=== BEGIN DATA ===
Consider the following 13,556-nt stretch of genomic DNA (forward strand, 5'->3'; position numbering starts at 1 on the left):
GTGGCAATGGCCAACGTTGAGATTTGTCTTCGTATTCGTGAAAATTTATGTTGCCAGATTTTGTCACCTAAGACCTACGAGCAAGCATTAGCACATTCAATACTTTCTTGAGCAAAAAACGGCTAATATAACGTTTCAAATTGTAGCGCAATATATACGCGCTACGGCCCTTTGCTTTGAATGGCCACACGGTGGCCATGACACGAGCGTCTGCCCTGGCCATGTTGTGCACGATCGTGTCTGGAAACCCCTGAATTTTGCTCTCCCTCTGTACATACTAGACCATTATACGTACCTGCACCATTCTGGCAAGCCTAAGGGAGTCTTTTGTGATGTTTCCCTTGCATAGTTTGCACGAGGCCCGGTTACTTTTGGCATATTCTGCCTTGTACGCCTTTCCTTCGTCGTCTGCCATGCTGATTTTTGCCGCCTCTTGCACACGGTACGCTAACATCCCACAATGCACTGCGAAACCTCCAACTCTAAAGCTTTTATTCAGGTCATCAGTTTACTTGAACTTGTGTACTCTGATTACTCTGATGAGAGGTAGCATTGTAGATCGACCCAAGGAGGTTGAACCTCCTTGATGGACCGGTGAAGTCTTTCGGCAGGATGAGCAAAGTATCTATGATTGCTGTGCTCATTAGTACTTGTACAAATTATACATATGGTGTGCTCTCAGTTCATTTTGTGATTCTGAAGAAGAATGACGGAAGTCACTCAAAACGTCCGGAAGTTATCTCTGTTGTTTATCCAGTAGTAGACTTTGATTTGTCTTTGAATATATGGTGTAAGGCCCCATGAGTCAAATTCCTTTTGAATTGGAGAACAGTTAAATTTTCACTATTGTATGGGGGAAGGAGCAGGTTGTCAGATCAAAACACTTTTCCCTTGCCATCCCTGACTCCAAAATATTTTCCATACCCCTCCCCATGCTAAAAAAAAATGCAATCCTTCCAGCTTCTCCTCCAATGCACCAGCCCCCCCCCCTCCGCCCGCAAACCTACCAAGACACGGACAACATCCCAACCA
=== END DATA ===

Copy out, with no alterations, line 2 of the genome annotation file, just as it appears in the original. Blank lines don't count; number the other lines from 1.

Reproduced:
GTGGCAATGGCCAACGTTGAGATTTGTCTTCGTATTCGTGAAAATTTATGTTGCCAGATTTTGTCACCTAAGACCTACGAGCAAGCATTAGCACATTCAATACTTTCTTGAGCAAAAAACGGCTAATATAACGTTTCAAATTGTAGCGCAATATATACGCGCTACGGCCCTTTGCTTTGAATGGCCACACGGTGGCCATGACACGAGCGTCTGCCCTGGCCATGTTGTGCACGATCGTGTCTGGAAACCCCTGAATTTTGCTCTCCCTCTGTACATACTAGACCATTATACGTACCTGCACCATTCTGGCAAGCCTAAGGGAGTCTTTTGTGATGTTTCCCTTGCATAGTTTGCACGAGGCCCGGTTACTTTTGGCATATTCTGCCTTGTACGCCTTTCCTTCGTCGTCTGCCATGCTGATTTTTGCCGCCTCTTGCACACGGTACGCTAACATCCCACAATGCACTGCGAAACCTCCAACTCTAAAGCTTTTATTCAGGTCATCAGTTTACTTGAACTTGTGTACTCTGATTACTCTGATGAGAGGTAGCATTGTAGATCGACCCAAGGAGGTTGAACCTCCTTGATGGACCGGTGAAGTCTTTCGGCAGGATGAGCAAAGTATCTATGATTGCTGTGCTCATTAGTACTTGTACAAATTATACATATGGTGTGCTCTCAGTTCATTTTGTGATTCTGAAGAAGAATGACGGAAGTCACTCAAAACGTCCGGAAGTTATCTCTGTTGTTTATCCAGTAGTAGACTTTGATTTGTCTTTGAATATATGGTGTAAGGCCCCATGAGTCAAATTCCTTTTGAATTGGAGAACAGTTAAATTTTCACTATTGTATGGGGGAAGGAGCAGGTTGTCAGATCAAAACACTTTTCCCTTGCCATCCCTGACTCCAAAATATTTTCCATACCCCTCCCCATGCTAAAAAAAAATGCAATCCTTCCAGCTTCTCCTCCAATGCACCAGCCCCCCCCCCTCCGCCCGCAAACCTACCAAGACACGGACAACATCCCAACCA